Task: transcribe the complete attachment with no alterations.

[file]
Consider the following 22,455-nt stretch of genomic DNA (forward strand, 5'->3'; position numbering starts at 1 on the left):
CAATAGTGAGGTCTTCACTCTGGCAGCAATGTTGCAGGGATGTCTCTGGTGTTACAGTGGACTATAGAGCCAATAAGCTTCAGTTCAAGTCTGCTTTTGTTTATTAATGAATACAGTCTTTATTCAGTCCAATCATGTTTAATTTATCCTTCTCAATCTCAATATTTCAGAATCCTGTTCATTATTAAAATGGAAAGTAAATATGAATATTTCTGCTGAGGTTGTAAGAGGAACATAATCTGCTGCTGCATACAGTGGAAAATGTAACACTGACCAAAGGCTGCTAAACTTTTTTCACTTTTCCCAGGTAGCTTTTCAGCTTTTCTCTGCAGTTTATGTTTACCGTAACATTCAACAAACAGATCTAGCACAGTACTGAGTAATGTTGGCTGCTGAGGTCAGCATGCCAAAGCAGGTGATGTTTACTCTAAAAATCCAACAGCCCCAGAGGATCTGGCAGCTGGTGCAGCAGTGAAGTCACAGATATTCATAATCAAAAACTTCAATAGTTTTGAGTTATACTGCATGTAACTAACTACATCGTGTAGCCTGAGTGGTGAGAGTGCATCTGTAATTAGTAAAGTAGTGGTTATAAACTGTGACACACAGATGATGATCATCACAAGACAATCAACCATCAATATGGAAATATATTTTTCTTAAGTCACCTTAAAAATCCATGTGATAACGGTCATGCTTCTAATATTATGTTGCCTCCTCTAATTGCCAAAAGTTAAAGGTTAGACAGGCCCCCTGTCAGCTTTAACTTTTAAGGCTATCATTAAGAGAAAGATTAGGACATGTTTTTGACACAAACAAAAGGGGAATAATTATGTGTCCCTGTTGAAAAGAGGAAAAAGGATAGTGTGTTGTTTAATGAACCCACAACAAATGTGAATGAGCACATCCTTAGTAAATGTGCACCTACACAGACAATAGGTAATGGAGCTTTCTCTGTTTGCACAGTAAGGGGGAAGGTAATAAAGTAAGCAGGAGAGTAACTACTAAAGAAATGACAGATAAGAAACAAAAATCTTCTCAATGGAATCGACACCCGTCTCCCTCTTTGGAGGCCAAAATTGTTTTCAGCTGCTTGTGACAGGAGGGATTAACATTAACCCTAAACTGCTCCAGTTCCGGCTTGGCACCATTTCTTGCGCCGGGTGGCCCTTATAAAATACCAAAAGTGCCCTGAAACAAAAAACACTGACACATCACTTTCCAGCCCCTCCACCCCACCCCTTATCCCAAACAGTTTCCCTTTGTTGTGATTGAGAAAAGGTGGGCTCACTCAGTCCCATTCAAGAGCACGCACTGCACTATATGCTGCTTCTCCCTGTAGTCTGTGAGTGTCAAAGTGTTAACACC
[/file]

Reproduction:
Consider the following 22,455-nt stretch of genomic DNA (forward strand, 5'->3'; position numbering starts at 1 on the left):
CAATAGTGAGGTCTTCACTCTGGCAGCAATGTTGCAGGGATGTCTCTGGTGTTACAGTGGACTATAGAGCCAATAAGCTTCAGTTCAAGTCTGCTTTTGTTTATTAATGAATACAGTCTTTATTCAGTCCAATCATGTTTAATTTATCCTTCTCAATCTCAATATTTCAGAATCCTGTTCATTATTAAAATGGAAAGTAAATATGAATATTTCTGCTGAGGTTGTAAGAGGAACATAATCTGCTGCTGCATACAGTGGAAAATGTAACACTGACCAAAGGCTGCTAAACTTTTTTCACTTTTCCCAGGTAGCTTTTCAGCTTTTCTCTGCAGTTTATGTTTACCGTAACATTCAACAAACAGATCTAGCACAGTACTGAGTAATGTTGGCTGCTGAGGTCAGCATGCCAAAGCAGGTGATGTTTACTCTAAAAATCCAACAGCCCCAGAGGATCTGGCAGCTGGTGCAGCAGTGAAGTCACAGATATTCATAATCAAAAACTTCAATAGTTTTGAGTTATACTGCATGTAACTAACTACATCGTGTAGCCTGAGTGGTGAGAGTGCATCTGTAATTAGTAAAGTAGTGGTTATAAACTGTGACACACAGATGATGATCATCACAAGACAATCAACCATCAATATGGAAATATATTTTTCTTAAGTCACCTTAAAAATCCATGTGATAACGGTCATGCTTCTAATATTATGTTGCCTCCTCTAATTGCCAAAAGTTAAAGGTTAGACAGGCCCCCTGTCAGCTTTAACTTTTAAGGCTATCATTAAGAGAAAGATTAGGACATGTTTTTGACACAAACAAAAGGGGAATAATTATGTGTCCCTGTTGAAAAGAGGAAAAAGGATAGTGTGTTGTTTAATGAACCCACAACAAATGTGAATGAGCACATCCTTAGTAAATGTGCACCTACACAGACAATAGGTAATGGAGCTTTCTCTGTTTGCACAGTAAGGGGGAAGGTAATAAAGTAAGCAGGAGAGTAACTACTAAAGAAATGACAGATAAGAAACAAAAATCTTCTCAATGGAATCGACACCCGTCTCCCTCTTTGGAGGCCAAAATTGTTTTCAGCTGCTTGTGACAGGAGGGATTAACATTAACCCTAAACTGCTCCAGTTCCGGCTTGGCACCATTTCTTGCGCCGGGTGGCCCTTATAAAATACCAAAAGTGCCCTGAAACAAAAAACACTGACACATCACTTTCCAGCCCCTCCACCCCACCCCTTATCCCAAACAGTTTCCCTTTGTTGTGATTGAGAAAAGGTGGGCTCACTCAGTCCCATTCAAGAGCACGCACTGCACTATATGCTGCTTCTCCCTGTAGTCTGTGAGTGTCAAAGTGTTAACACC